A CDC report released last week warned that cephalosporin-resistant gonorrhea is now emerging in the United States. It’s not the first strain of gonorrhea to develop resistance to antibiotics, but it’s one of the more troubling.
Penicillin-resistant gonorrhea strains first emerged in the 1970s, followed by fluoroquinolone-resistant strains in the mid-2000s. Now, four years after the CDC discontinued its recommendation of treating gonorrhea with fluoroquinolone antibiotics, cephalosporin resistance is on the rise. The resulting recommendation from CDC is to treat gonorrhea with a dual antibiotic therapy of ceftriaxone (a cephalosporin) and either azithromycin or doxycycline. An editorial note attached to the CDC report explains why cephalosporin-resistance is worrying:
The potential emergence of gonococcal cephalosporin resistance is of particular concern because the U.S. gonorrhea control strategy relies upon effective antibiotic therapy. Previously, the emergence and spread of gonococcal antibiotic resistance in the United States was addressed by changing the recommended antibiotics for treatment. No other well-studied and effective antibiotic treatment options or combinations currently are available. The emergence of gonococcal cephalosporin resistance would substantially limit available treatment options.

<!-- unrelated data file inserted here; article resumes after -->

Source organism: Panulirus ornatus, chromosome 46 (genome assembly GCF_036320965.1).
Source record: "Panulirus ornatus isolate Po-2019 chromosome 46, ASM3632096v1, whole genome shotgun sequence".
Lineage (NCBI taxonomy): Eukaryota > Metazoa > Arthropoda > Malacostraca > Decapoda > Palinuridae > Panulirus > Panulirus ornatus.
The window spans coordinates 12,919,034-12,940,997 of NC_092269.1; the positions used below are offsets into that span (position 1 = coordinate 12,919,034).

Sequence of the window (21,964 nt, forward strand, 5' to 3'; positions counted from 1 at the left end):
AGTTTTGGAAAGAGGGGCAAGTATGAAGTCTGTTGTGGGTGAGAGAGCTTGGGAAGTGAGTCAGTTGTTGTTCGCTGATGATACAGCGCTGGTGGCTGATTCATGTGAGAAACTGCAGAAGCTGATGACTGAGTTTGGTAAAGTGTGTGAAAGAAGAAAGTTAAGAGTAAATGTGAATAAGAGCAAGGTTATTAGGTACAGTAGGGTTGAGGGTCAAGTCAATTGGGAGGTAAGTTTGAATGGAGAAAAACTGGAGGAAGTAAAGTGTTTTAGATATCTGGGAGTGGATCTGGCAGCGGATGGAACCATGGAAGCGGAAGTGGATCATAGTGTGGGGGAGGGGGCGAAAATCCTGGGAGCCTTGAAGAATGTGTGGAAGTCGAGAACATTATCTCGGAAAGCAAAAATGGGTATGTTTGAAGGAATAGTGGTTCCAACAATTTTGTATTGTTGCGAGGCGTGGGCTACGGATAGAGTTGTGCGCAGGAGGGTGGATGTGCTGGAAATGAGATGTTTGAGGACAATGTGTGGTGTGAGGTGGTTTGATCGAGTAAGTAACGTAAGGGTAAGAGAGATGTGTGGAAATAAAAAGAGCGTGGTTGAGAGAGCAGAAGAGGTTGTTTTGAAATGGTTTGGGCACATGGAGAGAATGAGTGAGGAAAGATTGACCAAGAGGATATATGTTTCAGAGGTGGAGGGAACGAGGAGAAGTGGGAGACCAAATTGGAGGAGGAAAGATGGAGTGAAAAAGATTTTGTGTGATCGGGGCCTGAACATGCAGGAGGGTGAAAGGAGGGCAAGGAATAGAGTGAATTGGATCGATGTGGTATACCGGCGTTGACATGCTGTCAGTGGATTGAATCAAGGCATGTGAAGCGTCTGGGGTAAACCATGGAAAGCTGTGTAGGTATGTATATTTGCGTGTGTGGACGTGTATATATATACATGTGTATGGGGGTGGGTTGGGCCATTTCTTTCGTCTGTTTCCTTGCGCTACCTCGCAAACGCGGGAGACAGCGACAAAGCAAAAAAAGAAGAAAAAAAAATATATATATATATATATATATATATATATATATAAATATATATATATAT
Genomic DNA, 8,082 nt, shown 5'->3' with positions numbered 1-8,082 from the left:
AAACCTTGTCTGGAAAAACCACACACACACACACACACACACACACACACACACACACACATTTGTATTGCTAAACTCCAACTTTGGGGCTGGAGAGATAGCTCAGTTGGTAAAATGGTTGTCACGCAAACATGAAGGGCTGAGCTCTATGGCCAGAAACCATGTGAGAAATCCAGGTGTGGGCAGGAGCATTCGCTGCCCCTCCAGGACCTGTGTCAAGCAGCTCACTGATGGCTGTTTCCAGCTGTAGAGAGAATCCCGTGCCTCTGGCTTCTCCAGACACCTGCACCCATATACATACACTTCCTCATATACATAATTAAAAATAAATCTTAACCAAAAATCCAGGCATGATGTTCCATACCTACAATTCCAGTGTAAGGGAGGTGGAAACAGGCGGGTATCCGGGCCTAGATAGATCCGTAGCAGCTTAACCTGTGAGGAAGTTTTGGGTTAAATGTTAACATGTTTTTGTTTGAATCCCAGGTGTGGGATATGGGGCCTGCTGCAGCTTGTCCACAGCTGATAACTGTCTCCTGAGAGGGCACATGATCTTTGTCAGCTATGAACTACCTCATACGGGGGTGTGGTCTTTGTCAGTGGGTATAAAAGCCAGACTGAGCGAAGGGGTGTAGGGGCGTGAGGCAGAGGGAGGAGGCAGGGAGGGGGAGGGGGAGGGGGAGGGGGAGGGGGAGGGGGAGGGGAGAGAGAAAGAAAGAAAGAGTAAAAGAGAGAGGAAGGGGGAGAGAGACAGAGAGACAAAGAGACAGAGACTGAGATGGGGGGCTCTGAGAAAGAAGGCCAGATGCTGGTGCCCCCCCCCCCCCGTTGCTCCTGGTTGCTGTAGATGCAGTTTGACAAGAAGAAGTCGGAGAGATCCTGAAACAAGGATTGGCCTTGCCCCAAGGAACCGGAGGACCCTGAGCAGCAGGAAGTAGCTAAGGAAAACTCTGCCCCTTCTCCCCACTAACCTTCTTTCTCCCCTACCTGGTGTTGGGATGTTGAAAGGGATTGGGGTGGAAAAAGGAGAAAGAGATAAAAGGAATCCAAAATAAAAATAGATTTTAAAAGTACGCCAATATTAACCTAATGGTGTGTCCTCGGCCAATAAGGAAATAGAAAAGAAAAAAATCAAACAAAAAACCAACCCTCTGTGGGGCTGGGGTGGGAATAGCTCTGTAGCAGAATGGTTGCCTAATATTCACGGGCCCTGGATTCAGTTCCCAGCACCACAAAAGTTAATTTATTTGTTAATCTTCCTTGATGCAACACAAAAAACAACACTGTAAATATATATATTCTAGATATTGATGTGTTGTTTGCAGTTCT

The CDC report came just three days before scientists at the International Society for STD Research conference in Quebec reported the discovery of a new, extensively resistant strain of gonorrhea in Japan. The research team led by Dr Magnus Unemo at the Swedish Reference Laboratory for Pathogenic Neisseria found that the strain, H041, is resistant to all known antibiotics – a result that Unemo told Time was both “alarming and predictable.” The quote aptly describes the broader march towards drug resistance – predictable because we know that the emergence of resistance is a naturally occurring evolutionary consequence of using antibiotics, but alarming nonetheless when faced with the reality of dwindling treatment options.
Perhaps it’s time for new round of PSAs about STDs…
Image credit: U.S. Public Health Service (1940s), via Flickr: centralasian